The Potato Harvest (and how nothing went as planned)

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This week, we realized it was time to harvest our potato bin. It was looking haggard and sad and dying. Fun fact: potato plants wither and die when they’re ready for harvest. And no amount of rain or sun or vibes of happiness will bring them back.

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Elba potato plants dying off. They look so sad. Also, the obligatory sleeping dog in the background.

Before I planted these beauties, I made sure to do my research. I knew potatoes could grow easily in the ground and required little maintenance, but could they grow in containers?

Turns out they can! But not for me, even though I come from Irish heritage and I thought surely I can grow a few potatoes.

But, no. My harvest was an utter failure. I ended up with no Elbas at all, and a small basket of Norland reds.

And that’s okay! Because honestly, this was my first year growing them and I quickly learned I had royally messed up. On top of that, Mother Nature decided this was a great year to dump heavy rain on my region for six weeks straight. A lot of my transplants died in the spring – I had to replant my roma tomatoes four times before I finally got them to succeed. I(t) was a hot mess.

What Happened

So, my potatoes died, and not in the way they should. Here’s a quick list of the mistakes I made this season:

  1. The container was just all kinds of wrong.Potatoes need to be planted deep to prevent greening from sunlight. Green potatoes are created when UV rays hit the tubers during growth. They are toxic and should never be eaten.Unfortunately, my brain went into “the deeper the better!” mode, and I decided on a huge 32-gallon recycling bin for my container. That was strike one. There was just far too much soil which ended up incredibly compacted and didn’t leave enough room for growth. Lesson learned: size does actually matter.
  2. Too much rain.Well, I couldn’t really control this one. No one can control nature’s whims, especially a farmer. Our spring was six straight weeks of rain, followed by intense humidity. Potato and tomato plants (did you know they’re related?) are  both susceptible to blight – early blight hits in the spring, especially when it’s particularly wet and humid. I’m sure you can guess what happened. My husband was making Irish famine jokes for weeks.
  3. I didn’t set up my soil correctly prior to planting.I ended up having to add much more soil than I thought I needed and because I didn’t have the funds to buy what I really needed, I ended up with half of the container filled with the good stuff, and the other half filled with top soil. Now, potatoes are pretty hardy plants and they can grow in pretty terrible soil, but the amount in the container plus the poor mixture led to a failure to fertilize, since I couldn’t reach the roots properly.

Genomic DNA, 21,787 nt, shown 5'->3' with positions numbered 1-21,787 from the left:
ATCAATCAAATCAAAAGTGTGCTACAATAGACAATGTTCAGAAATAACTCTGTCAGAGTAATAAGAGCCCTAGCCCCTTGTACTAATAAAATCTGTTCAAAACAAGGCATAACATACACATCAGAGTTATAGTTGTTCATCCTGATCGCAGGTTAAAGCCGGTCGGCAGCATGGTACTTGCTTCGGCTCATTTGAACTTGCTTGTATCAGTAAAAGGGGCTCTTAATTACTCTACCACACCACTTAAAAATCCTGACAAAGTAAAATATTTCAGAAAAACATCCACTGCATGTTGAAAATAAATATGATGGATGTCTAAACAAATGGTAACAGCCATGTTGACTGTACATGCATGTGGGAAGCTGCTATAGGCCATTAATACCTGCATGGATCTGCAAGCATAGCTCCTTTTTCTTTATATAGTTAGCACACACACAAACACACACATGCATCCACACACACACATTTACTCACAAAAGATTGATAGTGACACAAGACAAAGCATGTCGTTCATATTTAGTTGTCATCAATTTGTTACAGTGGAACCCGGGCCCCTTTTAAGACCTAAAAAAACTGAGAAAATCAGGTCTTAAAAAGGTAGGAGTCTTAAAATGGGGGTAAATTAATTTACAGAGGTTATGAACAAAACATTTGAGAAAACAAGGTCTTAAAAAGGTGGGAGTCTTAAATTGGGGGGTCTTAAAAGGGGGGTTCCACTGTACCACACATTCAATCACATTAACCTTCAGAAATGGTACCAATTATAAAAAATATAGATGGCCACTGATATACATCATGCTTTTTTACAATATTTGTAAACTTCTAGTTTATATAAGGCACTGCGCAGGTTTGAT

4. Good drainage that turned into poor drainage.Turns out six straight weeks of rain leaves the ground incredibly saturated and will turn even the smallest of back yards into a pile of mud. So, even though my husband stilted the bins on blocks and drilled extra drainage holes into the lower edges of the bin, those pesky buckets eventually sunk back to ground level and were too heavy to move due to the immense amount of soil in them (seriously, I have so much motherfudgin’ leftover soil right now it’s ridiculous).Eventually, the bad drainage rotted my seed potatoes and ultimately, I lost nearly everything.

I say nearly because I somehow managed to still grow a few early-season Norland reds. I harvested those in early July and promptly fried them up for a little family lunch.

Total yield from 20 potato plants: about 20 small red potatoes. No bueno.

Looking Forward

This season was a huge learning experience for me. I’m pretty sure I know what went wrong, but next season’s attempt will be another building block into my potato crop knowledge. Luckily, the winter always provides ample opportunity for farmers and homesteaders to learn and improve on their craft.

Next year, we’re planning to cut the recycling containers in half so the plants don’t have to grow as high to reach the sun. Shorter green growth mean less energy has to go up, and the plant can instead focus on creating the optimal tuber. We’ll also plant fewer seed potatoes per container – this year we planted ten per recycling bin based on recommendations I gathered through various sources.  Next year, we’ll plant six to eight per container. We’ll also plant the seed potatoes in a higher soil base – this year we planted in four inches, but next I’m thinking more like six or eight.

Drainage will also be a big factor for us in 2019. I’m sure my husband won’t mind having another excuse to break out the tools and build me a platform.

We have a lot to improve on, but hopefully next year’s harvest report will be a bit more successful. Only time will tell.

This Post Has One Comment

  1. As your potato plant grows, gently place chopped straw around the plant rather than always using soil. It is way easier on the somewhat fragile stems than soil. The straw also holds in moisture without becoming too heavy. It will also keep you weed free and then eventually turn into soil.

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